Outstanding scientific research is exploring tipping points’ development and dynamics. Lacking, however, is a systematic approach that translates scientific research into concrete recommendations. Also lacking are targeted calls for action for political decision-makers in affected countries and regions, as well as the international community. An early warning system in the form of a regular report could fill this gap.
The G7 Leaders’ Summit under the German presidency will take place in Elmau at the end of June. In this blog, we outline three essential issues on the climate agenda that G7 leaders should prioritize if they are to make the summit a success.
This briefing from Climate Action Network International (CAN) and The Loss and Damage Collaboration lays out the expectations of civil society and international loss and damage experts towards the Glasgow Dialogue on Loss & Damage (L&D) finance and makes concrete suggestions for its principles, milestones and deliverables. It does so with the ultimate objective of making the dialogue a results-oriented process through which adequate, new and additional support for the most vulnerable people and countries in addressing L&D is provided.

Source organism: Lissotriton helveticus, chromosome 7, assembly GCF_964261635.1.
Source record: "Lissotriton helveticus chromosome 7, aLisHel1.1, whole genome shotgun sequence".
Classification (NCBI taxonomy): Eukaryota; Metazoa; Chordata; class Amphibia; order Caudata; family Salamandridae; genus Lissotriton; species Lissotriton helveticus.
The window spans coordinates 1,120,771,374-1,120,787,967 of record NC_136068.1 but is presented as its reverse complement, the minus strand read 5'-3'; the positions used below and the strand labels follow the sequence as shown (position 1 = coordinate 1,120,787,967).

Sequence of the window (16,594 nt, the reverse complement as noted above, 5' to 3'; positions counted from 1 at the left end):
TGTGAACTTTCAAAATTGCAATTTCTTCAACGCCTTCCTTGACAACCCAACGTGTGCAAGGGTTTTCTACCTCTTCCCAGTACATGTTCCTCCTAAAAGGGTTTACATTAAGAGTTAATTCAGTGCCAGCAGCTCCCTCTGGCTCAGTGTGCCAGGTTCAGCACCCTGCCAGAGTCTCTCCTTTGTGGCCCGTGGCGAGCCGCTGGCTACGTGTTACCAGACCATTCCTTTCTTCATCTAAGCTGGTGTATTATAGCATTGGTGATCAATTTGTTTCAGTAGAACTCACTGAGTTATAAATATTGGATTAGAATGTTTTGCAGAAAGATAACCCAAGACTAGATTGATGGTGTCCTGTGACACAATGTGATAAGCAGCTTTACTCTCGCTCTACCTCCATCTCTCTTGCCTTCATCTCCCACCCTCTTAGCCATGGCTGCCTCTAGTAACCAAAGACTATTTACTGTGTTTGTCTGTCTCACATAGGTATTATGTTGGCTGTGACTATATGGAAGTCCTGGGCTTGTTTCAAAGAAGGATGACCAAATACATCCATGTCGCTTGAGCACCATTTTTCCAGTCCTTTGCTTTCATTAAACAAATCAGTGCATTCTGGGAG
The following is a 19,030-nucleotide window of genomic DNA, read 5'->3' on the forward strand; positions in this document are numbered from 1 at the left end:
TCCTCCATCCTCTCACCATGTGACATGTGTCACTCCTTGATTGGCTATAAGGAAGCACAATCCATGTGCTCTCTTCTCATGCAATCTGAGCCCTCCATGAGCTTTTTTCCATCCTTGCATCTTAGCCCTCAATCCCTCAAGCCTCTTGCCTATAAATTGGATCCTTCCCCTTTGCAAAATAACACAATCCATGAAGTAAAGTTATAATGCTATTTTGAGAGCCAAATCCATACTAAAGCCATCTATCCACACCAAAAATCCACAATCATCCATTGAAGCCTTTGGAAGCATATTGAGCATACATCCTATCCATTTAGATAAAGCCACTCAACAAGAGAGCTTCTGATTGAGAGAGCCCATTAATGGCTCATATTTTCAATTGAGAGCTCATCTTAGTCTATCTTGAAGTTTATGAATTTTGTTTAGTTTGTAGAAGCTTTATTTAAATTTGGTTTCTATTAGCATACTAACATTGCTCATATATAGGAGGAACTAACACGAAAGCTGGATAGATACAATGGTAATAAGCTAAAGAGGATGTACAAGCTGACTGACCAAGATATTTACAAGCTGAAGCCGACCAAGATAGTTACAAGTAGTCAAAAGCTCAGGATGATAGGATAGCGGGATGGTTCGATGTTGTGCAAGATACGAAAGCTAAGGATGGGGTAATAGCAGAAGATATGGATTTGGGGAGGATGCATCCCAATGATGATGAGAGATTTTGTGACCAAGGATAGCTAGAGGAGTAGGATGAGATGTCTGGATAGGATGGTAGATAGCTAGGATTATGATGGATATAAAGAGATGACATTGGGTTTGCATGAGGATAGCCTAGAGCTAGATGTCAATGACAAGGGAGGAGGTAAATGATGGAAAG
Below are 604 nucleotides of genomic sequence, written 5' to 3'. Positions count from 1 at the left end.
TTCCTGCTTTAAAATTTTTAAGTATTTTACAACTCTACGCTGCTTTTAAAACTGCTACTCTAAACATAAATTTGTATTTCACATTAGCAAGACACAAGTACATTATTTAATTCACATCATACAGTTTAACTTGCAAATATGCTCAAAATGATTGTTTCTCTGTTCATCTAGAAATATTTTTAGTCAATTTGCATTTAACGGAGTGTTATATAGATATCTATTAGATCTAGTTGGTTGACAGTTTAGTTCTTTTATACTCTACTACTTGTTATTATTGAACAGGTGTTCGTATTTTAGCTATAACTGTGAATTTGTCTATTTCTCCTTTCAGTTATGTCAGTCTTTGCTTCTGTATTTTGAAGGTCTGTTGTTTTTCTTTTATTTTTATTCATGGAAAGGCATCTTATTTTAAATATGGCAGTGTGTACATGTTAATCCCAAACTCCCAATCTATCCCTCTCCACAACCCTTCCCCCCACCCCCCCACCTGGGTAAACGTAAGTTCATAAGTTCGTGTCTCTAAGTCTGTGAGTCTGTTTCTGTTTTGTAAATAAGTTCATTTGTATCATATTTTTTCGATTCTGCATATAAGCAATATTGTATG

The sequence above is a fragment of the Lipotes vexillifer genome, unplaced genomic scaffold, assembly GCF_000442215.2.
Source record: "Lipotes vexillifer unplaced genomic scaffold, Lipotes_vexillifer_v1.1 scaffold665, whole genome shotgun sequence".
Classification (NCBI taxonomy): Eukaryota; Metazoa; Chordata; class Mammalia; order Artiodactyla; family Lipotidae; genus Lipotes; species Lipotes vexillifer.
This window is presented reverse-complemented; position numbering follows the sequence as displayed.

At the forthcoming G7 Ministerials this week and next, Germany should push for stronger joint efforts to exit international fossil fuel financing. Considering the latest IPCC findings and the urgent need to stop investment in coal, oil and gas, the financial activities of public finance institutions (PFIs) play an important role to achieve the goals of the Paris Agreement. This paper analyses the alignment of German and Korean PFIs’ climate and sector strategies with the Paris Agreement and makes recommendations on how their strategies can align with a 1.5°C goal.
With the war against Ukraine dragging on for over a month now, the vulnerabilities of the G7 and, particularly, of low- and middle-income countries have become increasingly visible. As leading industrialised countries and, historically, major contributors to the climate crisis, the G7 will need to live up to their responsibility to support countries in building resilience to climate impacts and other global crises. In this blog, we outline possibilities for the G7 to address the vulnerabilities in their own countries, and far beyond, to increase resilience against future crises while also supporting other nations.
The leading industrialised countries have a particular responsibility to address the climate crisis – but they failed to meet their former commitments. The German G7 presidency now offers the opportunity to take important steps towards a new paradigm for climate finance. Against that backdrop, this policy brief formulates five key asks to the G7 governments.